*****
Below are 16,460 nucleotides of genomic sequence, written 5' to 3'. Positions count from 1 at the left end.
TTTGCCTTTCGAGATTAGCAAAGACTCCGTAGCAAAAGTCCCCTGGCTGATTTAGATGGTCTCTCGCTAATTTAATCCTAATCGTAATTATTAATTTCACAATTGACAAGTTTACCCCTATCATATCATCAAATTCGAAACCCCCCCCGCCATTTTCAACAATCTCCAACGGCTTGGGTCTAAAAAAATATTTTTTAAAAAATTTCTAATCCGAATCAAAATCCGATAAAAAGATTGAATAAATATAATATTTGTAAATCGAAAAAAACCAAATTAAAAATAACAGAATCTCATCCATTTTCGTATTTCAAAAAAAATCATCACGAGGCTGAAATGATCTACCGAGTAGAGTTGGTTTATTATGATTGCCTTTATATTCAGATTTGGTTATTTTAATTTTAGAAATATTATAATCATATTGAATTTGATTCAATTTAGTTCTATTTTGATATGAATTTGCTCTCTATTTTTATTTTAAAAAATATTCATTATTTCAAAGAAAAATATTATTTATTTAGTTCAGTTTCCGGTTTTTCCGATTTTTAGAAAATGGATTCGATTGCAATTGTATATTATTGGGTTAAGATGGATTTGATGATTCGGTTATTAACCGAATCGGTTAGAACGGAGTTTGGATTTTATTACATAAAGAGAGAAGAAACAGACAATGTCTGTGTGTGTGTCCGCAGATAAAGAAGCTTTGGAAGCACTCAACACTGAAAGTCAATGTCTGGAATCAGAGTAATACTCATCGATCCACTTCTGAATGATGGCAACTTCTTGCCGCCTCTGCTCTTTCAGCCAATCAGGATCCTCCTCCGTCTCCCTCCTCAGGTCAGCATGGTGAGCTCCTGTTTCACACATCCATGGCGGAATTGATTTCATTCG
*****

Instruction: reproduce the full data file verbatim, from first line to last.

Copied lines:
Below are 16,460 nucleotides of genomic sequence, written 5' to 3'. Positions count from 1 at the left end.
TTTGCCTTTCGAGATTAGCAAAGACTCCGTAGCAAAAGTCCCCTGGCTGATTTAGATGGTCTCTCGCTAATTTAATCCTAATCGTAATTATTAATTTCACAATTGACAAGTTTACCCCTATCATATCATCAAATTCGAAACCCCCCCCGCCATTTTCAACAATCTCCAACGGCTTGGGTCTAAAAAAATATTTTTTAAAAAATTTCTAATCCGAATCAAAATCCGATAAAAAGATTGAATAAATATAATATTTGTAAATCGAAAAAAACCAAATTAAAAATAACAGAATCTCATCCATTTTCGTATTTCAAAAAAAATCATCACGAGGCTGAAATGATCTACCGAGTAGAGTTGGTTTATTATGATTGCCTTTATATTCAGATTTGGTTATTTTAATTTTAGAAATATTATAATCATATTGAATTTGATTCAATTTAGTTCTATTTTGATATGAATTTGCTCTCTATTTTTATTTTAAAAAATATTCATTATTTCAAAGAAAAATATTATTTATTTAGTTCAGTTTCCGGTTTTTCCGATTTTTAGAAAATGGATTCGATTGCAATTGTATATTATTGGGTTAAGATGGATTTGATGATTCGGTTATTAACCGAATCGGTTAGAACGGAGTTTGGATTTTATTACATAAAGAGAGAAGAAACAGACAATGTCTGTGTGTGTGTCCGCAGATAAAGAAGCTTTGGAAGCACTCAACACTGAAAGTCAATGTCTGGAATCAGAGTAATACTCATCGATCCACTTCTGAATGATGGCAACTTCTTGCCGCCTCTGCTCTTTCAGCCAATCAGGATCCTCCTCCGTCTCCCTCCTCAGGTCAGCATGGTGAGCTCCTGTTTCACACATCCATGGCGGAATTGATTTCATTCG